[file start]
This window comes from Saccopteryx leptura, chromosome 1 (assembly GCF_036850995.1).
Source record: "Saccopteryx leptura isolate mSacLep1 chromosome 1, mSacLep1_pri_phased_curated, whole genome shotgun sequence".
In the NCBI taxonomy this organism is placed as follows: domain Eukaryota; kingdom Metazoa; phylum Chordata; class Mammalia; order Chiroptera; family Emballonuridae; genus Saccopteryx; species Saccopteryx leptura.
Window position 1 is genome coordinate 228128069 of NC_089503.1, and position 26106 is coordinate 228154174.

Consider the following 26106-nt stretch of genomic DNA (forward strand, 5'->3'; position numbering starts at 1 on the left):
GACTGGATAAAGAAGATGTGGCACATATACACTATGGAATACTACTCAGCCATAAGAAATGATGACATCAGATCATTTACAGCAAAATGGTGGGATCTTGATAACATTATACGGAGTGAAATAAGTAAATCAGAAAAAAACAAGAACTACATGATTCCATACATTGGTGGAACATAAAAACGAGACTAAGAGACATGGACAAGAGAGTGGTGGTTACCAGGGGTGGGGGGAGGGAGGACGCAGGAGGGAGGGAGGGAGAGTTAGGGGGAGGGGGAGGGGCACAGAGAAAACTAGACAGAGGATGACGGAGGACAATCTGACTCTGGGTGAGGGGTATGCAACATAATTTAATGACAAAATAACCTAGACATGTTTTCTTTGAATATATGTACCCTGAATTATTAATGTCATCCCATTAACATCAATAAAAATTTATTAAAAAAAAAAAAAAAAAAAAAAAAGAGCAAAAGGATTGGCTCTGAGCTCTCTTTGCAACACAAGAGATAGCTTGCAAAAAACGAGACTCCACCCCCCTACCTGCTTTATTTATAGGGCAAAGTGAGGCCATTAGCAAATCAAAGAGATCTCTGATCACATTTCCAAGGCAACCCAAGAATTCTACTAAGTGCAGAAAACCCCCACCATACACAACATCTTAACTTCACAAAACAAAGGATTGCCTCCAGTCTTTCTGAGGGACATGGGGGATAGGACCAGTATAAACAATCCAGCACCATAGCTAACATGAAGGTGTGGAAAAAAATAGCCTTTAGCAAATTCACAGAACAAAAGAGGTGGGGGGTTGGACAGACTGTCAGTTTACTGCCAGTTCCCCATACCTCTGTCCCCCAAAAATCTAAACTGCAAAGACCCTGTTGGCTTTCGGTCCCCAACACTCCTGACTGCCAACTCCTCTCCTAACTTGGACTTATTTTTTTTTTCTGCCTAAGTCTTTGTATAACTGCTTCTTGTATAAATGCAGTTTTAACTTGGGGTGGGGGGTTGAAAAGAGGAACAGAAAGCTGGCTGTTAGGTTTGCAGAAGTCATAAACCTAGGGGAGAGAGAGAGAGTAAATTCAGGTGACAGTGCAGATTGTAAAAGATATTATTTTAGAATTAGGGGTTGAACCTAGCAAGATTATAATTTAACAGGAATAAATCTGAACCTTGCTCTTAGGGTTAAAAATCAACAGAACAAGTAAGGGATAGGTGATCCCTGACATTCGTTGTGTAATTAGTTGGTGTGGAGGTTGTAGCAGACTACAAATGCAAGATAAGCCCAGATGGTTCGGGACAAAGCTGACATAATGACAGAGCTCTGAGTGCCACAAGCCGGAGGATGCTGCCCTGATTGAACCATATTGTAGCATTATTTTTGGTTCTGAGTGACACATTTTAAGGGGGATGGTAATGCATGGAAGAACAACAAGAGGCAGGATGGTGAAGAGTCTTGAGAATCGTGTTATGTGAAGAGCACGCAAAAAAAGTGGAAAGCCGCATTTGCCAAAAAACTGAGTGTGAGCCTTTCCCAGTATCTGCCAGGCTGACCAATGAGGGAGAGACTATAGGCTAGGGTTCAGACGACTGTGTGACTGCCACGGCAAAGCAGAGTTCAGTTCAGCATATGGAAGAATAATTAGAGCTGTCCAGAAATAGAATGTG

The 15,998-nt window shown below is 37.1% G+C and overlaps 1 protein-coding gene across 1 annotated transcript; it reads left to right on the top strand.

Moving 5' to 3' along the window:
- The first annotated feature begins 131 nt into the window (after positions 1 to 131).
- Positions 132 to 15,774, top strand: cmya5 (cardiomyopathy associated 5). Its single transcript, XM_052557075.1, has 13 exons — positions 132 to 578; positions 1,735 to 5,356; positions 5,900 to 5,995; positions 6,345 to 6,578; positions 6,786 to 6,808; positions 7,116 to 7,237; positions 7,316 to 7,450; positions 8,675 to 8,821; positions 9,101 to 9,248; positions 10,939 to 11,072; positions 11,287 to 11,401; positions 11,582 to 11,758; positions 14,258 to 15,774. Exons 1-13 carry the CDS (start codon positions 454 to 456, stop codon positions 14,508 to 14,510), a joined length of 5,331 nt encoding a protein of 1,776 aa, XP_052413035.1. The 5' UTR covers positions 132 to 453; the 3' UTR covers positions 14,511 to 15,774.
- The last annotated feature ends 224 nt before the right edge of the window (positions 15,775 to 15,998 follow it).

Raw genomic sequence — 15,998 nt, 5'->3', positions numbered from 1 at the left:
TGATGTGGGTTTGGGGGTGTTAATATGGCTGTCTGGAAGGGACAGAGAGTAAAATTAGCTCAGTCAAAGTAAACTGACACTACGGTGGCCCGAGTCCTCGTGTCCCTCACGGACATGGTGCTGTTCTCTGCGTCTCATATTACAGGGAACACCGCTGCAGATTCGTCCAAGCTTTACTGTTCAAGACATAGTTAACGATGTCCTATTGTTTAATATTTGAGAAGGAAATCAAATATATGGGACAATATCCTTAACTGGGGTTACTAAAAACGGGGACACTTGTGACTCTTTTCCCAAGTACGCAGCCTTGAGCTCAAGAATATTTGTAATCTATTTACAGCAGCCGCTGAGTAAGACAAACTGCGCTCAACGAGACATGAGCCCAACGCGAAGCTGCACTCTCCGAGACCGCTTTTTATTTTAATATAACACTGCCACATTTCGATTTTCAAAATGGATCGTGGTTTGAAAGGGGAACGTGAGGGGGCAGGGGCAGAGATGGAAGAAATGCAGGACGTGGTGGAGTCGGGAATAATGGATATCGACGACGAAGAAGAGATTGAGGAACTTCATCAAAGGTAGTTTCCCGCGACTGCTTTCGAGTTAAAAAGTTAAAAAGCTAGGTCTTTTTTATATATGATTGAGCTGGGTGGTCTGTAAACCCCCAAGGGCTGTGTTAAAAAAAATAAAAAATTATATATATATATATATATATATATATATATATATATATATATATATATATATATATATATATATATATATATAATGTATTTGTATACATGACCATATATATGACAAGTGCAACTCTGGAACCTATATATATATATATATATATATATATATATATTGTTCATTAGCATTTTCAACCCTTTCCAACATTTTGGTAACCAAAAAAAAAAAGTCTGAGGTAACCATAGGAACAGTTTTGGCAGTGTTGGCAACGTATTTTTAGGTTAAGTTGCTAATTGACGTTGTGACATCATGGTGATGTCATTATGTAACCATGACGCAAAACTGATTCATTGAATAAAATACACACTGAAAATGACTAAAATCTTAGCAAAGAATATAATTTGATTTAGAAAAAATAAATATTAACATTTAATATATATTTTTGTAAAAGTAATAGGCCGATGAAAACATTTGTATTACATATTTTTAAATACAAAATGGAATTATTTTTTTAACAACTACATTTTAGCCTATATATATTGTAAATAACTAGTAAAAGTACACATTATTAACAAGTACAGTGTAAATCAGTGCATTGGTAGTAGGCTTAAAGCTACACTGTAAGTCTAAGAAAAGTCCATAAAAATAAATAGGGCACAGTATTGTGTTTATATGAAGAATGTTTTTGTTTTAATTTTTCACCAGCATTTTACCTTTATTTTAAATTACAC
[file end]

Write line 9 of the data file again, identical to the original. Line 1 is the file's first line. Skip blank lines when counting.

- The first annotated feature begins 131 nt into the window (after positions 1 to 131).